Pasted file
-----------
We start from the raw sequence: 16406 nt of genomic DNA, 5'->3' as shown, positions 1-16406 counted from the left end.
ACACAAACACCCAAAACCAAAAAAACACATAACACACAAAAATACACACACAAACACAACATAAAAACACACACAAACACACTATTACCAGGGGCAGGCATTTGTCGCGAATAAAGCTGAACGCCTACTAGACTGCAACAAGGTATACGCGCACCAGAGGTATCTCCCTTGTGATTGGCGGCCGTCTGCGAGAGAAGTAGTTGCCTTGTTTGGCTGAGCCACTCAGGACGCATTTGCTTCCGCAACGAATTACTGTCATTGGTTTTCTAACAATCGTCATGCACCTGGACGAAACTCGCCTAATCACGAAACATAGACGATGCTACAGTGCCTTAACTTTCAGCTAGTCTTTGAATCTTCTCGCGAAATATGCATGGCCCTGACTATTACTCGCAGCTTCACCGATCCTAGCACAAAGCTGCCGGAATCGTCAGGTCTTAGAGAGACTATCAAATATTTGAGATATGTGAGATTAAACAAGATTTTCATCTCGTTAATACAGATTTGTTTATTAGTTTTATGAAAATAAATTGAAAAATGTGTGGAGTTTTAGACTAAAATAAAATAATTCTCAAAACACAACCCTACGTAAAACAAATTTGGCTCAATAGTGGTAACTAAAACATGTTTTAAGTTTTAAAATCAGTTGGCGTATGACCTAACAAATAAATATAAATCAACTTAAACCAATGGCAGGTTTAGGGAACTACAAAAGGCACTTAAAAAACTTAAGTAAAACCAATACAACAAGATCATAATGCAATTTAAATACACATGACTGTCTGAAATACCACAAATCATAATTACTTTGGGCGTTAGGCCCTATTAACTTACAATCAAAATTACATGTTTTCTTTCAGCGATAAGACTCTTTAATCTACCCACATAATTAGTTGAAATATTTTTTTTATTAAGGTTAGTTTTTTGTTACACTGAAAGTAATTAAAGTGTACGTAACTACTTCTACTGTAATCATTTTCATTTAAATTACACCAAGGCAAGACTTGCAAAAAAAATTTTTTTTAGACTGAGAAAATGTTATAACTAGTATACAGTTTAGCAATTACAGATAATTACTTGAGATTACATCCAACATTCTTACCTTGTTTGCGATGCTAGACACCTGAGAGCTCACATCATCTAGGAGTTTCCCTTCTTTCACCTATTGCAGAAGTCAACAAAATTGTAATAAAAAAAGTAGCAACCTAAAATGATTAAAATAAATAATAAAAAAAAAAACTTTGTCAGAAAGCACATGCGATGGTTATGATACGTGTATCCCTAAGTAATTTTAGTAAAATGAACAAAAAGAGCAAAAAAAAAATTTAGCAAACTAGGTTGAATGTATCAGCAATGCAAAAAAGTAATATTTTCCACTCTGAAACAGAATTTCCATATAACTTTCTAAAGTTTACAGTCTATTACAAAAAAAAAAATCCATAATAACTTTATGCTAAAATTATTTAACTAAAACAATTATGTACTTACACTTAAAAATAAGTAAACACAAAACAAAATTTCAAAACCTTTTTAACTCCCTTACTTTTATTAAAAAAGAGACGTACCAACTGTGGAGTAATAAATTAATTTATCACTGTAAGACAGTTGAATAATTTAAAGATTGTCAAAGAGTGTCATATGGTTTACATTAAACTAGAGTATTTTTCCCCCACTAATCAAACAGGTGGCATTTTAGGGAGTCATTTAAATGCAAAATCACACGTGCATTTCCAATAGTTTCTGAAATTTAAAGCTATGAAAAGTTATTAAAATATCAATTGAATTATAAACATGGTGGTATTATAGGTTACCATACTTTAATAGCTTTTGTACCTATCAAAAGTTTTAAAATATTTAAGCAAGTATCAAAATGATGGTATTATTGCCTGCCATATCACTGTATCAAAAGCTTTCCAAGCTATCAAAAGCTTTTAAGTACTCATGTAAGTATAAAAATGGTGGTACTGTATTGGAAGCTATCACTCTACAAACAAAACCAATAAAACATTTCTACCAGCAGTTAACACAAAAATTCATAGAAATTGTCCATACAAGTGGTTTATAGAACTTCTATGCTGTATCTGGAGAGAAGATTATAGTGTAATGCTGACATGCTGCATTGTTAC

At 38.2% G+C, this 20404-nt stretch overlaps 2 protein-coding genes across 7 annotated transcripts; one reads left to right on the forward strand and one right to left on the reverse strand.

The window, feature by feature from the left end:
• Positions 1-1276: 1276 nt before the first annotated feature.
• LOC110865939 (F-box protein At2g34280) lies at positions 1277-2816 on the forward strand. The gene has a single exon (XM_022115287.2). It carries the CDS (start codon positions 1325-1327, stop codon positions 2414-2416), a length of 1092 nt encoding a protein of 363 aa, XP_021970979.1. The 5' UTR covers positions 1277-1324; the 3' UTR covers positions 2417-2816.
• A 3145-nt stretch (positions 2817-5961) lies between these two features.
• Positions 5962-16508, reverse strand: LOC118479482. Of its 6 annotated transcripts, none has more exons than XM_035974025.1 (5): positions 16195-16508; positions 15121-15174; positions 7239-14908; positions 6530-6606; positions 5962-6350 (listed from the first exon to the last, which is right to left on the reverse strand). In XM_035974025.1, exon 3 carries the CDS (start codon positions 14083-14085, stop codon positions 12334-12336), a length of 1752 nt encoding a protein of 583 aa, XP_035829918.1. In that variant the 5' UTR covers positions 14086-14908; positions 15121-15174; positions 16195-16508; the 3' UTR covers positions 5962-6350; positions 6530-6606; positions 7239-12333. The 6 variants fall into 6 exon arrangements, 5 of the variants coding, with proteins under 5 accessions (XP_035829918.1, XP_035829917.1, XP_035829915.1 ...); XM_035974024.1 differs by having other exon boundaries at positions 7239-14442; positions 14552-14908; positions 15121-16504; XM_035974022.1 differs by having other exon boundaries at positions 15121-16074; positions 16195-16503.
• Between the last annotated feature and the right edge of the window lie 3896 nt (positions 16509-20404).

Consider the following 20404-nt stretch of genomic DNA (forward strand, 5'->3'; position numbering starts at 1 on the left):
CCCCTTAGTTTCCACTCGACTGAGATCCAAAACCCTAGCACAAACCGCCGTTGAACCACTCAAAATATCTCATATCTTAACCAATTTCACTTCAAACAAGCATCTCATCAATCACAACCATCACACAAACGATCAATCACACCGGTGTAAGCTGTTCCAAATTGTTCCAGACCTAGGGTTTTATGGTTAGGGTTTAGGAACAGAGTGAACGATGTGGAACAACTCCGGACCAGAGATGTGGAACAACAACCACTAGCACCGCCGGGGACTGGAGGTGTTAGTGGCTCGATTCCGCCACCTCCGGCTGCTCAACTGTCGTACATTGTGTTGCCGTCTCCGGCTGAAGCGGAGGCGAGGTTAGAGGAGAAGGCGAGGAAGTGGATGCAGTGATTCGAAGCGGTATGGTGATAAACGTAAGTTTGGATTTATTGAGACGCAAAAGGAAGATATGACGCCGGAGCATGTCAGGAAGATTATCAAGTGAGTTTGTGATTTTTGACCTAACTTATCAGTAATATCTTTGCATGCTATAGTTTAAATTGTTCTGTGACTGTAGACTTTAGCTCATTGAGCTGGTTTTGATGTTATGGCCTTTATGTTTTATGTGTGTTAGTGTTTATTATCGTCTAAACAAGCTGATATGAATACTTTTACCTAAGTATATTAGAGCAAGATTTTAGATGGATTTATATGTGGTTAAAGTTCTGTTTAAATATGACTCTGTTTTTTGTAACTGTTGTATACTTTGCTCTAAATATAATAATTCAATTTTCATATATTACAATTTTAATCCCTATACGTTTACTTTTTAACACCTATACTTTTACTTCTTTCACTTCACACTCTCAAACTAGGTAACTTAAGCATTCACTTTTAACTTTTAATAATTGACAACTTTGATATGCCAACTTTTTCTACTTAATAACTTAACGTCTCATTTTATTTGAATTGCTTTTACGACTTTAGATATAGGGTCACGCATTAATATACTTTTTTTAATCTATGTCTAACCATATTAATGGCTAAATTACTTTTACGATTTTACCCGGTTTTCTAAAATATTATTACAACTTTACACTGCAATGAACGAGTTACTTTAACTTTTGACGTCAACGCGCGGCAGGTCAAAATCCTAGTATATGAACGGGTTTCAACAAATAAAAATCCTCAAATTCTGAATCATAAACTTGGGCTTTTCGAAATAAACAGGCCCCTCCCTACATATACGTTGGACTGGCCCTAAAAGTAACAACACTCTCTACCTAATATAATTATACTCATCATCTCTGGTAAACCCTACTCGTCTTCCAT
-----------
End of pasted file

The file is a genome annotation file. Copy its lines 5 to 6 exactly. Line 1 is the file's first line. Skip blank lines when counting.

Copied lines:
• Positions 1-1276: 1276 nt before the first annotated feature.
• LOC110865939 (F-box protein At2g34280) lies at positions 1277-2816 on the forward strand. The gene has a single exon (XM_022115287.2). It carries the CDS (start codon positions 1325-1327, stop codon positions 2414-2416), a length of 1092 nt encoding a protein of 363 aa, XP_021970979.1. The 5' UTR covers positions 1277-1324; the 3' UTR covers positions 2417-2816.